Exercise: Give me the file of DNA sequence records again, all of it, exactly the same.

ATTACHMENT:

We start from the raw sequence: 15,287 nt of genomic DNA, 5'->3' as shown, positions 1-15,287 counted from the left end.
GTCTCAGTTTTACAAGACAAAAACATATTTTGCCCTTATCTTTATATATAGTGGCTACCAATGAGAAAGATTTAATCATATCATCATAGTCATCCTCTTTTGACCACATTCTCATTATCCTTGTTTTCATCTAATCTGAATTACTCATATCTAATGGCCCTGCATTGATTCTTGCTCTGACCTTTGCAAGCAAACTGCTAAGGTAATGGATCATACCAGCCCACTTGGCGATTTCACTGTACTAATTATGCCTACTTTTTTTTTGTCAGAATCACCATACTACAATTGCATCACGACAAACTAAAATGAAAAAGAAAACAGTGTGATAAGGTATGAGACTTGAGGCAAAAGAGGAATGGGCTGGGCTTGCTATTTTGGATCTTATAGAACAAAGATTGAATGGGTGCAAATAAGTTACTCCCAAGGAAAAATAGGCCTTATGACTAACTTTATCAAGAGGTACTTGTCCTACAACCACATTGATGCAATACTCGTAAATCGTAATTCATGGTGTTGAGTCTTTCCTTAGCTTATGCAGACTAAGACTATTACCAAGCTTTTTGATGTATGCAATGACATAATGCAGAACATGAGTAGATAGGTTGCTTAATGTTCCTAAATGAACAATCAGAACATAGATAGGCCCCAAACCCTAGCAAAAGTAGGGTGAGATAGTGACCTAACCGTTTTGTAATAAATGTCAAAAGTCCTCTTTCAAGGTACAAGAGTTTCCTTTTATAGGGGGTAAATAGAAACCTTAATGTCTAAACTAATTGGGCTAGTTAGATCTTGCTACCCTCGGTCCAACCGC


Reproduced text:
We start from the raw sequence: 15,287 nt of genomic DNA, 5'->3' as shown, positions 1-15,287 counted from the left end.
GTCTCAGTTTTACAAGACAAAAACATATTTTGCCCTTATCTTTATATATAGTGGCTACCAATGAGAAAGATTTAATCATATCATCATAGTCATCCTCTTTTGACCACATTCTCATTATCCTTGTTTTCATCTAATCTGAATTACTCATATCTAATGGCCCTGCATTGATTCTTGCTCTGACCTTTGCAAGCAAACTGCTAAGGTAATGGATCATACCAGCCCACTTGGCGATTTCACTGTACTAATTATGCCTACTTTTTTTTTGTCAGAATCACCATACTACAATTGCATCACGACAAACTAAAATGAAAAAGAAAACAGTGTGATAAGGTATGAGACTTGAGGCAAAAGAGGAATGGGCTGGGCTTGCTATTTTGGATCTTATAGAACAAAGATTGAATGGGTGCAAATAAGTTACTCCCAAGGAAAAATAGGCCTTATGACTAACTTTATCAAGAGGTACTTGTCCTACAACCACATTGATGCAATACTCGTAAATCGTAATTCATGGTGTTGAGTCTTTCCTTAGCTTATGCAGACTAAGACTATTACCAAGCTTTTTGATGTATGCAATGACATAATGCAGAACATGAGTAGATAGGTTGCTTAATGTTCCTAAATGAACAATCAGAACATAGATAGGCCCCAAACCCTAGCAAAAGTAGGGTGAGATAGTGACCTAACCGTTTTGTAATAAATGTCAAAAGTCCTCTTTCAAGGTACAAGAGTTTCCTTTTATAGGGGGTAAATAGAAACCTTAATGTCTAAACTAATTGGGCTAGTTAGATCTTGCTACCCTCGGTCCAACCGC